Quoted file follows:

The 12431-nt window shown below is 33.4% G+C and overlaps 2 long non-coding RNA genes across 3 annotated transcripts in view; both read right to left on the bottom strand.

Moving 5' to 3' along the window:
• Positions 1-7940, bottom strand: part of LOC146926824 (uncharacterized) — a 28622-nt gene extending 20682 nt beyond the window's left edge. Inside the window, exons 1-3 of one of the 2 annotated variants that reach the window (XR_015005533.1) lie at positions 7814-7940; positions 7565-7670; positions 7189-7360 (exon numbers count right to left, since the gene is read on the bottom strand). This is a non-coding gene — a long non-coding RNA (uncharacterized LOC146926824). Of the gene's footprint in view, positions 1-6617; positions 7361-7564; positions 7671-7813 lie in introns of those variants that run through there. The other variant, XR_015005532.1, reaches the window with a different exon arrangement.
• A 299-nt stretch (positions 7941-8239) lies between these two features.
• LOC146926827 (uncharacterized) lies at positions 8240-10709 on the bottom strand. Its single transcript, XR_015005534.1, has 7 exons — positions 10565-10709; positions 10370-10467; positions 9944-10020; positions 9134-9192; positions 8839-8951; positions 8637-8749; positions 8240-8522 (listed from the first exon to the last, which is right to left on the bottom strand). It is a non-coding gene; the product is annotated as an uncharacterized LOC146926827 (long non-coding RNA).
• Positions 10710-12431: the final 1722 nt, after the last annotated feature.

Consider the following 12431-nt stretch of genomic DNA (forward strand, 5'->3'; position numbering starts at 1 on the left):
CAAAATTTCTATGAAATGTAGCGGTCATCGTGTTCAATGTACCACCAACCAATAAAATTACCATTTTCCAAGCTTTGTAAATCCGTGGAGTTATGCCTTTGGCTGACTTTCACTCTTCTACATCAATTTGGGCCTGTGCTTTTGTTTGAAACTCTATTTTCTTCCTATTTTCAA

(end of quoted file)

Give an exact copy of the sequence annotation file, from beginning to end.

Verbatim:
The 12431-nt window shown below is 33.4% G+C and overlaps 2 long non-coding RNA genes across 3 annotated transcripts in view; both read right to left on the bottom strand.

Moving 5' to 3' along the window:
• Positions 1-7940, bottom strand: part of LOC146926824 (uncharacterized) — a 28622-nt gene extending 20682 nt beyond the window's left edge. Inside the window, exons 1-3 of one of the 2 annotated variants that reach the window (XR_015005533.1) lie at positions 7814-7940; positions 7565-7670; positions 7189-7360 (exon numbers count right to left, since the gene is read on the bottom strand). This is a non-coding gene — a long non-coding RNA (uncharacterized LOC146926824). Of the gene's footprint in view, positions 1-6617; positions 7361-7564; positions 7671-7813 lie in introns of those variants that run through there. The other variant, XR_015005532.1, reaches the window with a different exon arrangement.
• A 299-nt stretch (positions 7941-8239) lies between these two features.
• LOC146926827 (uncharacterized) lies at positions 8240-10709 on the bottom strand. Its single transcript, XR_015005534.1, has 7 exons — positions 10565-10709; positions 10370-10467; positions 9944-10020; positions 9134-9192; positions 8839-8951; positions 8637-8749; positions 8240-8522 (listed from the first exon to the last, which is right to left on the bottom strand). It is a non-coding gene; the product is annotated as an uncharacterized LOC146926827 (long non-coding RNA).
• Positions 10710-12431: the final 1722 nt, after the last annotated feature.

Consider the following 12431-nt stretch of genomic DNA (forward strand, 5'->3'; position numbering starts at 1 on the left):
CAAAATTTCTATGAAATGTAGCGGTCATCGTGTTCAATGTACCACCAACCAATAAAATTACCATTTTCCAAGCTTTGTAAATCCGTGGAGTTATGCCTTTGGCTGACTTTCACTCTTCTACATCAATTTGGGCCTGTGCTTTTGTTTGAAACTCTATTTTCTTCCTATTTTCAA